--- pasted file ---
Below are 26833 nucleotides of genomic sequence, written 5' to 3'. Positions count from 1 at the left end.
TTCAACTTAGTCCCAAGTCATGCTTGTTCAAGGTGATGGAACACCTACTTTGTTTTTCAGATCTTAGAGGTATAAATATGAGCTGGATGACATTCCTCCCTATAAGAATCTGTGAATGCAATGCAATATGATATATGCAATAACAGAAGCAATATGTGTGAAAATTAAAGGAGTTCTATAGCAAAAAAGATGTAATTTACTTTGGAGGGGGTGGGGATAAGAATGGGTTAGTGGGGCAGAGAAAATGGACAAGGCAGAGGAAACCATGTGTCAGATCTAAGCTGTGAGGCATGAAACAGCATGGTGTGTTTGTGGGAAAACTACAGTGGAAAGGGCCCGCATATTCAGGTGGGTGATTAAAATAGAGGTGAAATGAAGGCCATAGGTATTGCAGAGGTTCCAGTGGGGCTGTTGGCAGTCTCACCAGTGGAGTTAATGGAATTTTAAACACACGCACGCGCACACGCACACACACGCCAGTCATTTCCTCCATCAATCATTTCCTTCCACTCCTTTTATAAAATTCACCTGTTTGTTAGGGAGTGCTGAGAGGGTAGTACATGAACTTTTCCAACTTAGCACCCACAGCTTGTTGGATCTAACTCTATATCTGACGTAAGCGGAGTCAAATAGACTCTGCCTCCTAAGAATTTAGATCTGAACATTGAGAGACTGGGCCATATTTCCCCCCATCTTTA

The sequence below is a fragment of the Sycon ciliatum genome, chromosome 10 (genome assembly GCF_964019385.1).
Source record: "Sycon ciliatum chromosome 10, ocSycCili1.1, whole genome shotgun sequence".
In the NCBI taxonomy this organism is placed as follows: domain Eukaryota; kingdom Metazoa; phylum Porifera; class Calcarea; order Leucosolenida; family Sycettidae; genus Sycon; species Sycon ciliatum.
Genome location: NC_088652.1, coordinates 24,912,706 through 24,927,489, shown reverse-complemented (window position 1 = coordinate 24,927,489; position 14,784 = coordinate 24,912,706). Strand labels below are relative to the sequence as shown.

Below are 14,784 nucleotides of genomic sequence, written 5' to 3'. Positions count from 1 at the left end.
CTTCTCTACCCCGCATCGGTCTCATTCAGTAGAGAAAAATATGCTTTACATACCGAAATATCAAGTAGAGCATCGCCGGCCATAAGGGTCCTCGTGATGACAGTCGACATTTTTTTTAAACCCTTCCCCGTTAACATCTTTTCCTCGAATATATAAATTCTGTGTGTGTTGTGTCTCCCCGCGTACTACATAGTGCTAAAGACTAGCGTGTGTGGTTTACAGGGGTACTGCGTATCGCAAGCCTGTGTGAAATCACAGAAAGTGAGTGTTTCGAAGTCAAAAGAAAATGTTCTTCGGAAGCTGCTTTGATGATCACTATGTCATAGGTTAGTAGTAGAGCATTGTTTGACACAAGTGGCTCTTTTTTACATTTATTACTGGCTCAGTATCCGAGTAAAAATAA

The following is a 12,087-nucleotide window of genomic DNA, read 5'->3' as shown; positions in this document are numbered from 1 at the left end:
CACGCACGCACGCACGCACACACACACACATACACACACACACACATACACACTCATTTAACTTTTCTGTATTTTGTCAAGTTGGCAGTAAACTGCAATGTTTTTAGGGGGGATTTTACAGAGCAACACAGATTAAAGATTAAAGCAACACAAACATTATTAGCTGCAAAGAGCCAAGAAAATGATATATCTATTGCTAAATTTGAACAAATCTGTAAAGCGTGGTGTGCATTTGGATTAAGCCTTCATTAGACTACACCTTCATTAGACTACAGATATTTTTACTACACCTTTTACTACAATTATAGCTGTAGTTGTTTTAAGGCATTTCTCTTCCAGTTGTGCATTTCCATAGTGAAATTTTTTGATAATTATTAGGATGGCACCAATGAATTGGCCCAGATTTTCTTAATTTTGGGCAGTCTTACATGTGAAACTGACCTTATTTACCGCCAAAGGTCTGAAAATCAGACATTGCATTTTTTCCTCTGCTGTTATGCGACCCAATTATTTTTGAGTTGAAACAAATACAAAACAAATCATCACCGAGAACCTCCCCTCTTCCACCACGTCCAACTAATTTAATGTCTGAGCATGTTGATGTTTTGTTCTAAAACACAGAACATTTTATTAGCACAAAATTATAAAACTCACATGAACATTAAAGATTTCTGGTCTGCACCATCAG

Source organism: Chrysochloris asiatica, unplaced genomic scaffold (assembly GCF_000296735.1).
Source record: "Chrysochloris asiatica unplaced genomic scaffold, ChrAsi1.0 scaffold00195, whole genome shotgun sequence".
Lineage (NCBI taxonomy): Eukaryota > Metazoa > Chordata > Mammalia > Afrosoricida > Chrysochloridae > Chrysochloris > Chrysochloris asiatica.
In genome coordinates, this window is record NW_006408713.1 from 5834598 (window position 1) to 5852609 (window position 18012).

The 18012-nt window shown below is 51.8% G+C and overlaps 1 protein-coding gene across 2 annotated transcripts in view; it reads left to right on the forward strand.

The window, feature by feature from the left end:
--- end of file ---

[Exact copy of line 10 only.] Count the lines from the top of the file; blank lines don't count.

CACGCACGCACGCACGCACACACACACACATACACACACACACACATACACACTCATTTAACTTTTCTGTATTTTGTCAAGTTGGCAGTAAACTGCAATGTTTTTAGGGGGGATTTTACAGAGCAACACAGATTAAAGATTAAAGCAACACAAACATTATTAGCTGCAAAGAGCCAAGAAAATGATATATCTATTGCTAAATTTGAACAAATCTGTAAAGCGTGGTGTGCATTTGGATTAAGCCTTCATTAGACTACACCTTCATTAGACTACAGATATTTTTACTACACCTTTTACTACAATTATAGCTGTAGTTGTTTTAAGGCATTTCTCTTCCAGTTGTGCATTTCCATAGTGAAATTTTTTGATAATTATTAGGATGGCACCAATGAATTGGCCCAGATTTTCTTAATTTTGGGCAGTCTTACATGTGAAACTGACCTTATTTACCGCCAAAGGTCTGAAAATCAGACATTGCATTTTTTCCTCTGCTGTTATGCGACCCAATTATTTTTGAGTTGAAACAAATACAAAACAAATCATCACCGAGAACCTCCCCTCTTCCACCACGTCCAACTAATTTAATGTCTGAGCATGTTGATGTTTTGTTCTAAAACACAGAACATTTTATTAGCACAAAATTATAAAACTCACATGAACATTAAAGATTTCTGGTCTGCACCATCAG